Page:Popular Science Monthly Volume 74.djvu/442

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perfectly satisfactory canal in very much less time, and for very much less money, under the plan proposed by the minority. I believe that the canal under that plan will cost little more than half what the canal of the majority will cost, and the time will be a little more than half, and when done it will be a better canal, because it will be three times as big a canal. The volume of water in the sea-level canal is only one third what the volume of water is in the lock canal. Leave out everything in those lakes beyond the width of 1,000 feet, and everything beyond a depth of 45 feet, and you have three times the number of cubic yards of water in the lock canal that you have in the sea-level canal.

Among the earliest and best-informed advocates of the lock canal is General Henry L. Abbot, of the Corps of Engineers, U. S. Army (retired), who was a member of the Comité Technique, and was also a member of the board of consulting engineers. General Abbot has been a close, able and careful student of the hydraulic and other problems involved, and ever since the days of the Comité Technique has contributed much to the discussion thereof. In presenting his views to the board of consulting engineers, which are at too great length to be quoted in full, he says:

The most important consideration, from an engineering point of view, in projecting a transit route, whether a railroad or a canal, is to adjust the details to the topography and natural conditions of the region to be traversed. On the Isthmus, the Chagres River is the dominating feature. . . . The deep excavation in the Culebra section is a formidable undertaking, chiefly because it will be necessary to transport the soil to long distances; but once executed, it will remain without giving occasion for anxiety in the future. The Chagres is capable of becoming a very active enemy at any future time, unless effectively tamed by good engineering methods.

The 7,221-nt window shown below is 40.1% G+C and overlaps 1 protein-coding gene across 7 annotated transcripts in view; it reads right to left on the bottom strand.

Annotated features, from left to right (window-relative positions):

General Abbot thereupon discusses the peculiarities of this river, and its relation to the several canal projects. He readies the conclusion that the problem of the control of the Chagres is solved by the lock canal project in a manner at once vastly better and vastly more simple than by the sea-level project. He expresses his judgment, however, that the primary consideration in choosing between the two projects "should be their relative merits as routes for shipping. The elements of time and cost are secondary, but too important to be neglected." According to General Abbot, double the cost and double the time should be allowed for the completion of a sea-level canal, and when completed, the canal would be distinctly inferior to a canal with locks. In the matter of the sufficiency of the flow of Chagres River to maintain the lake above the Gatun dam, at the desired elevation, General Abbot is emphatically of the opinion that the water supply will be adequate. Based on a most

Cubic Feet
per Second
Evaporation loss, estimated 710
Leakage of gates 250
Infiltration 77
For light, power, etc. 200
Contingencies 200
Total 1,437